To use your life experiences or not to use your life experiences…it’s a hot topic in acting and can spark very heated debates.
Let’s think about it like this: If you’re working on a character that has overlap with your personal life, of course stuff will come up that you can absolutely use in your work. (How could you not?)
But a word of caution here. But be careful not to try to put a square peg into a round hole: if the story’s circumstances align with your life, use that beautiful music that is so personal. But if it doesn’t align, don’t force it. Now is the time for your wonderful imagination.
CLASS CLIP TRANSCRIPTION
Sometimes, you know, it could be that you end up playing a character that’s got a story that’s really similar to yours, some of the stuff that you were sharing, that it comes really close to that, and so it’s really easy for you to use your past, your history, to use those memories to call on. They’re gonna be there for you whether you want them or not, right? They’re gonna be right there.
When you’re doing a scene about a lost love, or losing a child, or…right, those things…that’s—it’s a different scenario, it’s a different pain. And so if you use something that you kind of cut out from over here and paste it in over here, it will take you out of the circumstances of the story. So sometimes you use a flash of a trigger and it can work when you’re in trouble in a scene; I’ve seen people do it. But more…more effective is to use the circumstances of the story to affect you.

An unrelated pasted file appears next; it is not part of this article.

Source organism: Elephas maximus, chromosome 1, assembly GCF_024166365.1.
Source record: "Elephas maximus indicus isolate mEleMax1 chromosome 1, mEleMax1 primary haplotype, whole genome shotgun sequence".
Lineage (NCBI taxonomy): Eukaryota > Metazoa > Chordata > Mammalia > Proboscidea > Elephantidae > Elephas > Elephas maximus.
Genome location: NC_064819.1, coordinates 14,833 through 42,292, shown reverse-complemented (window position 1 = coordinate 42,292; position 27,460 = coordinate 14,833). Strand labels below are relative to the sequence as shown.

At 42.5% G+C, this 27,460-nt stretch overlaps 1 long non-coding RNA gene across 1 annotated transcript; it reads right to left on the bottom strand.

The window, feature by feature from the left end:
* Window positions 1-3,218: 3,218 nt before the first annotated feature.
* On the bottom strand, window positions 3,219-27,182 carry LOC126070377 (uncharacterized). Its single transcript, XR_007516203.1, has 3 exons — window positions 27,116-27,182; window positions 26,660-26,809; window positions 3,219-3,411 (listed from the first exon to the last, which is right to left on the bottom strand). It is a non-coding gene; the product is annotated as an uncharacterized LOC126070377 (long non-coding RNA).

That said, sensitive people who have been through a lot can tend to access that part of themselves in a different way, and it may be—but sometimes it’s the other way, you know, sometimes people who’ve had big things happen to them, big traumas, they’ve shut themselves down emotionally completely, and they’re not able to access at all until they unravel a lot of it, and work in therapy, and talk about it, you know, share and work through it. But it is going to be…you have a lot of music in you that you can draw from.